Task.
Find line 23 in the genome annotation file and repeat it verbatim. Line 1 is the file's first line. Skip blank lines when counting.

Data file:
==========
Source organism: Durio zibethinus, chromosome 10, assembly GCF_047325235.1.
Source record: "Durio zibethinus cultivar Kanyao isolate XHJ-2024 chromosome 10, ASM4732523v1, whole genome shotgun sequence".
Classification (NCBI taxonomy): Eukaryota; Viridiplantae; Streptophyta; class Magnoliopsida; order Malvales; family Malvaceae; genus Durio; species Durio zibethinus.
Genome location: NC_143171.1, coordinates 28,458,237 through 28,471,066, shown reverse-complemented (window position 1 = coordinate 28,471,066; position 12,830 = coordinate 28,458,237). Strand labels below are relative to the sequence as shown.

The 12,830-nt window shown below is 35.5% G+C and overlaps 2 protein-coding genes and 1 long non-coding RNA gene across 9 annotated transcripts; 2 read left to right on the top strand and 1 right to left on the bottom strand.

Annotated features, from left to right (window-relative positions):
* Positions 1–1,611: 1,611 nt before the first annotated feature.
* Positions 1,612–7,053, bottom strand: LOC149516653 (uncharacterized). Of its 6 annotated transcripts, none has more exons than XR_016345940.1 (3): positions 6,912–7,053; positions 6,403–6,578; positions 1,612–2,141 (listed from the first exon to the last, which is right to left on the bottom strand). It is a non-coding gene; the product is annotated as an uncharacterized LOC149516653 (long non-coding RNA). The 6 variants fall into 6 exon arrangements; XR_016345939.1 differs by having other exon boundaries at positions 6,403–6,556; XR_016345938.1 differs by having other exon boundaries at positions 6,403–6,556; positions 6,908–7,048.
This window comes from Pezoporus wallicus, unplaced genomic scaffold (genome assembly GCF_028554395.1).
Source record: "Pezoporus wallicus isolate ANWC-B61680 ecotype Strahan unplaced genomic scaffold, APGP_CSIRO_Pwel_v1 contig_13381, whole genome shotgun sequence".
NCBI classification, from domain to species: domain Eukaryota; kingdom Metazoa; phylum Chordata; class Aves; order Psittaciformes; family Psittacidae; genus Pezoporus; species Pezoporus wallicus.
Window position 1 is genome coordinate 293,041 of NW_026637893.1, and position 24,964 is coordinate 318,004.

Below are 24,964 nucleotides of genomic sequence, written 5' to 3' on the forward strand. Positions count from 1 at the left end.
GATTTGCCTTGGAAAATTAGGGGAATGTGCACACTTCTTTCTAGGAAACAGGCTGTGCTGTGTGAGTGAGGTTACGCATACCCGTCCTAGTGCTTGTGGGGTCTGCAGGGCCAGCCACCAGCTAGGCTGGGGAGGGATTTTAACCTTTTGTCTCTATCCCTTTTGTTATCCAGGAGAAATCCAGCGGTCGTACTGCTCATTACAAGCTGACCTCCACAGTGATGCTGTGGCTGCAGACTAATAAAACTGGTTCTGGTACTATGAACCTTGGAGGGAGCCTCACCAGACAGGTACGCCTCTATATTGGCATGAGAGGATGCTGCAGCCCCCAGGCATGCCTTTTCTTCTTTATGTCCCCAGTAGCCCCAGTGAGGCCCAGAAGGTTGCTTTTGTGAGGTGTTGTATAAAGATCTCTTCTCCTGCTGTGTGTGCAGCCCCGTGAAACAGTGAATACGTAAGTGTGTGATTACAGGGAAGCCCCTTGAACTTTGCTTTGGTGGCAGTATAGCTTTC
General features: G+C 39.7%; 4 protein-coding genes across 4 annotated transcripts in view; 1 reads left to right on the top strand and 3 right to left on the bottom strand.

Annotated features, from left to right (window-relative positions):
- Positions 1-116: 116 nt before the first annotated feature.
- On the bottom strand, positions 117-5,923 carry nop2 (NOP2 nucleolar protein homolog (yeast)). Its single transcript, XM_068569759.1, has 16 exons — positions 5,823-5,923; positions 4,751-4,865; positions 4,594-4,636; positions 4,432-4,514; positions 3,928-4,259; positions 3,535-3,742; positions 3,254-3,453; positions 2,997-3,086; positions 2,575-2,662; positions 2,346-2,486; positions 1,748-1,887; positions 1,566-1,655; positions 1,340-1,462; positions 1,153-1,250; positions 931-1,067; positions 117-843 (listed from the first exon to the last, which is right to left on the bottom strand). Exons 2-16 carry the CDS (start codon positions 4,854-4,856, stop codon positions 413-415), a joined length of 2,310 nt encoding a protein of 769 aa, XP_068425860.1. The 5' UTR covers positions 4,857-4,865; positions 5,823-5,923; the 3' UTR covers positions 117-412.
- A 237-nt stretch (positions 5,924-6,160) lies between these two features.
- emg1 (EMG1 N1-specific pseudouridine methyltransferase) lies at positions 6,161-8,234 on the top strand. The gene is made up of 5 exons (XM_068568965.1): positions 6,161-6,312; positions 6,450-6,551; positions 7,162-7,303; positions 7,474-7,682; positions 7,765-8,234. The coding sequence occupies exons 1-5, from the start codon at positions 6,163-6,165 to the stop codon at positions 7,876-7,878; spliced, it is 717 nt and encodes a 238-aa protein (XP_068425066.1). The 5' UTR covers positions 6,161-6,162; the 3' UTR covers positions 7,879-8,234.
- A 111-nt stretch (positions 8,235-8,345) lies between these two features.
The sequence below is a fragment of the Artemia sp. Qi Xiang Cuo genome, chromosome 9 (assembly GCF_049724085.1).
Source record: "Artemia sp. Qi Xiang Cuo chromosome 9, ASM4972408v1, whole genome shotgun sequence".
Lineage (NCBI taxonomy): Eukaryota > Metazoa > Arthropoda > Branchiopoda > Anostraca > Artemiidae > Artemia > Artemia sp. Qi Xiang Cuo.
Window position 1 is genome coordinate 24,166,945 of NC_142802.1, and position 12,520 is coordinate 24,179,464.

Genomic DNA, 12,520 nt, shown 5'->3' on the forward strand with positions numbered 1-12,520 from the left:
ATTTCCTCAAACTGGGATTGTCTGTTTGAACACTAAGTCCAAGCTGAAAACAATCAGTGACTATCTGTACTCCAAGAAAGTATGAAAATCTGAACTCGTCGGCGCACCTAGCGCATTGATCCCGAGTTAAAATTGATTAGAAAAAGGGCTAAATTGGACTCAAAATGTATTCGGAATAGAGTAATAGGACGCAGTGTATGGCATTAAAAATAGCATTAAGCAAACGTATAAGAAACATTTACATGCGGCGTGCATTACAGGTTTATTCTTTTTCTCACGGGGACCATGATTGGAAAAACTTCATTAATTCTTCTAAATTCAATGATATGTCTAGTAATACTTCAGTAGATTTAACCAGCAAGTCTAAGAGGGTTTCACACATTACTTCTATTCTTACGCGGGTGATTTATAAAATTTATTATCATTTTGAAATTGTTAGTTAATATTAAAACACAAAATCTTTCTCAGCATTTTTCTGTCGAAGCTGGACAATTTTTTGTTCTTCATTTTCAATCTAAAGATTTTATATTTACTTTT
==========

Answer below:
Source record: "Artemia sp. Qi Xiang Cuo chromosome 9, ASM4972408v1, whole genome shotgun sequence".